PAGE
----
Indonesia volcano eruption death toll rises to 13
Villagers salvage their belongings in an area covered in volcanic ash at Sumber Wuluh village in Lumajang on December 5, 2021, after the Semeru volcano eruption that killed at least 13 people. (JUNI KRISWANTO / AFP)
(AFP) - Rescuers in Indonesia raced to find survivors in villages blanketed by molten ash Sunday after the eruption of Mount Semeru killed at least 13 people and left dozens injured, officials said.
The eruption of the biggest mountain on the island of Java caught locals by surprise on Saturday, sending thousands fleeing and forcing hundreds of families into makeshift shelters.
At least 11 villages of Lumajang district in East Java were coated in volcanic ash, submerging houses and vehicles, smothering livestock and leaving at least 900 evacuees seeking shelter in mosques, schools and village halls.
"We did not know it was hot mud," said Bunadi, a resident of Kampung Renteng, a village of about 3,000 people. "All of a sudden, the sky turned dark as rains and hot smoke came."
Dramatic footage showed Semeru pumping a mushroom of ash into the sky, looming over screaming residents of a nearby village as they fled.
"The death toll is now 13 people. Rescuers found more bodies," national disaster mitigation agency spokesman Abdul Muhari told AFP, without specifying the cause of death.
Two of the victims have been identified, he said in a later statement.
At least 57 people including two pregnant women were injured in the eruption, of whom 41 suffered burns and were hospitalised, the agency said in a press release.
President Joko Widodo on Sunday ordered a rapid emergency response to find victims after the scale of the disaster became clear, said state secretary Pratikno, who like many Indonesians goes by only one name.
As many as 10 trapped people were rescued from areas surrounding Lumajang, according to Muhari, as villagers and rescuers worked through the night to find anyone trapped or retrieve bodies.
Local broadcaster Kompas TV reported those rescued were local workers at a sand mining site.
But the rescues efforts have been hindered by hot ash and debris with evacuations temporarily suspended on Sunday due to hot ash clouds, Indonesia's Metro TV reported, highlighting the difficulty of the rescue operation.
There is also a risk of heavy rain causing ash sediment to form a new river of hot lava, the country's top volcanologist Surono told the station.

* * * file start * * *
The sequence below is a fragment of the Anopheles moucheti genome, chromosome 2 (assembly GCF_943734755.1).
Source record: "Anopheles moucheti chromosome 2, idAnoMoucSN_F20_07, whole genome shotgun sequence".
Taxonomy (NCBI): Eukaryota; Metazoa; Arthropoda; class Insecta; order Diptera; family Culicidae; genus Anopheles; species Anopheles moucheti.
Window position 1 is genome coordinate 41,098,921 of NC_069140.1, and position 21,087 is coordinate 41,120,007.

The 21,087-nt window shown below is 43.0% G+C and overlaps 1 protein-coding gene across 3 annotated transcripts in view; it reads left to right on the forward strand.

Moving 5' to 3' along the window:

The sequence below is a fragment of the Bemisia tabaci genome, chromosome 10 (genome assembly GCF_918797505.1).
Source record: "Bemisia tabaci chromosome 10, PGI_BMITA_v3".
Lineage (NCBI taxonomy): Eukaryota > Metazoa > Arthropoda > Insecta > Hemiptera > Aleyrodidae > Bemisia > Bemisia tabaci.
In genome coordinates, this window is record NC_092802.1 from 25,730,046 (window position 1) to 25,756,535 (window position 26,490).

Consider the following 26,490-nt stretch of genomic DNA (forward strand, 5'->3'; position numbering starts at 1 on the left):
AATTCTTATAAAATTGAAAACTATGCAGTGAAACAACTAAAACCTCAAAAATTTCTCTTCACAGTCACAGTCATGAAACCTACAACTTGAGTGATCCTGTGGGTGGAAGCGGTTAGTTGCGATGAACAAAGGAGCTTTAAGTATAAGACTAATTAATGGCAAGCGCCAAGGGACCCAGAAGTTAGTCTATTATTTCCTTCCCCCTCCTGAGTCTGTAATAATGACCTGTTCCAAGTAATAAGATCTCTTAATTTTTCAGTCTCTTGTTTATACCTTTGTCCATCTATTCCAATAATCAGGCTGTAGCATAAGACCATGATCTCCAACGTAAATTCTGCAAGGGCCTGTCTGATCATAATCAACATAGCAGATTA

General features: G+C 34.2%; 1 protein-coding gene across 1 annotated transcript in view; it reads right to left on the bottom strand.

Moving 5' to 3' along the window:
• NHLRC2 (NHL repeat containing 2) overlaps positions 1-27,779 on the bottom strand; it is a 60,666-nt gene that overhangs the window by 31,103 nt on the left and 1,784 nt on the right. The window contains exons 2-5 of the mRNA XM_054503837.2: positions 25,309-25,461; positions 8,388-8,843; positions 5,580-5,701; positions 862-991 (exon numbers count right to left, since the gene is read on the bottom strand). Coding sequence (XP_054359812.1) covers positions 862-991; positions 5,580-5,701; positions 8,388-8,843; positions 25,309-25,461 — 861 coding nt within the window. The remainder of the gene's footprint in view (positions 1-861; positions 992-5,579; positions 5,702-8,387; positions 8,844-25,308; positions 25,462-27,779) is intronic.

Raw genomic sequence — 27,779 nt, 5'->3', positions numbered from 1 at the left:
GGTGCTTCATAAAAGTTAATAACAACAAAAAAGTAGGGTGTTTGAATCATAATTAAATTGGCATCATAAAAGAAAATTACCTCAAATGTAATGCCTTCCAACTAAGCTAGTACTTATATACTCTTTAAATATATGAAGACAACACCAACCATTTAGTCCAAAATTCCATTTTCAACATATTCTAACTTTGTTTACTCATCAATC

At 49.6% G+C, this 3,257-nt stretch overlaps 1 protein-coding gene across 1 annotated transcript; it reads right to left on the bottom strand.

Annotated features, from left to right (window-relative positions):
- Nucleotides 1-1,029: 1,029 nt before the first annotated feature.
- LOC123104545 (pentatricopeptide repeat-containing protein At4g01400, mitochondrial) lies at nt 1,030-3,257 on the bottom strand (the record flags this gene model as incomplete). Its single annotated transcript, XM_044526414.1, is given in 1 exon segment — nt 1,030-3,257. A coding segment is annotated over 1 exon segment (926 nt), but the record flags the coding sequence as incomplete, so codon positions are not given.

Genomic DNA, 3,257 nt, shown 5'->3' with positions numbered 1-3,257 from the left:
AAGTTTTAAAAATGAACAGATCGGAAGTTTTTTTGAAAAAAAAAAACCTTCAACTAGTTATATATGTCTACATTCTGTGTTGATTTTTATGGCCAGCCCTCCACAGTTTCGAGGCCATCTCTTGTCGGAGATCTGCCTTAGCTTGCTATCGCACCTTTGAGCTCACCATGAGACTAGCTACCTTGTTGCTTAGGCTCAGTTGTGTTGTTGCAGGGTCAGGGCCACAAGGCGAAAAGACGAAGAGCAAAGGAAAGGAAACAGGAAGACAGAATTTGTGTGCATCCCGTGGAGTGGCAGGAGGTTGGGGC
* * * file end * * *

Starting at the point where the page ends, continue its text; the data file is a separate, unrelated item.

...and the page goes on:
Most of those burnt in the immediate aftermath misunderstood the hot mud flow for floods so had stayed in their villages, Lumajang Public Order Agency spokesman Adi Hendro told AFP.
"They did not have time to run away," he said.
- 'Still alive' -
At least seven people remain missing after the eruption, Hendro said, including two who authorities believe are still alive.
"There were signs they are still alive as there were lights maybe from their cellphones," he said.
"But we cannot go there as the ground is still very hot."
Lava mixed with debris and heavy rain had already destroyed at least one bridge in Lumajang, preventing rescuers from immediately accessing the area.
But emergency services footage on Sunday showed a desolate scene in the village of Kampung Renteng with rescue workers toiling surrounded by buckled buildings and fallen trees.
"There were 10 people carried away by the mud flow," said Salim, another resident of Kampung Renteng.
"One of them was almost saved. He was told to run away but said 'I can't, who will feed my cows?'"
- Wrecked homes -
In other areas, villagers desperately tried to salvage their belongings from wrecked homes, carting mattresses and furniture on their shoulders while others carried goats in their arms.
The rescue teams were using heavy loaders to remove debris and clear roads, Muhari said.
Locals have been advised not to travel within five kilometres (3.1 miles) of Semeru's crater, as the nearby air is highly polluted and could affect vulnerable groups, he added.
Officials have sent aid to shelters, including food, tarpaulins, face masks, and body bags.
Ash spewed by the volcano travelled up to four kilometres away, Indonesia's geological agency said, reaching as far as the Indian Ocean in the southern part of Java.
The volcano's alert status has remained at its second-highest level since its previous major eruption in December 2020, which also forced thousands to flee and wrecked villages.
The head of Indonesia's centre for volcanology said it warned officials on Thursday about increased volcanic activity.
Indonesia sits on the Pacific Ring of Fire, where the meeting of continental plates causes high volcanic and seismic activity, and has nearly 130 active volcanoes.
In late 2018, an eruption in the strait between Java and Sumatra islands caused an underwater landslide and tsunami killing more than 400 people.
© Agence France-Presse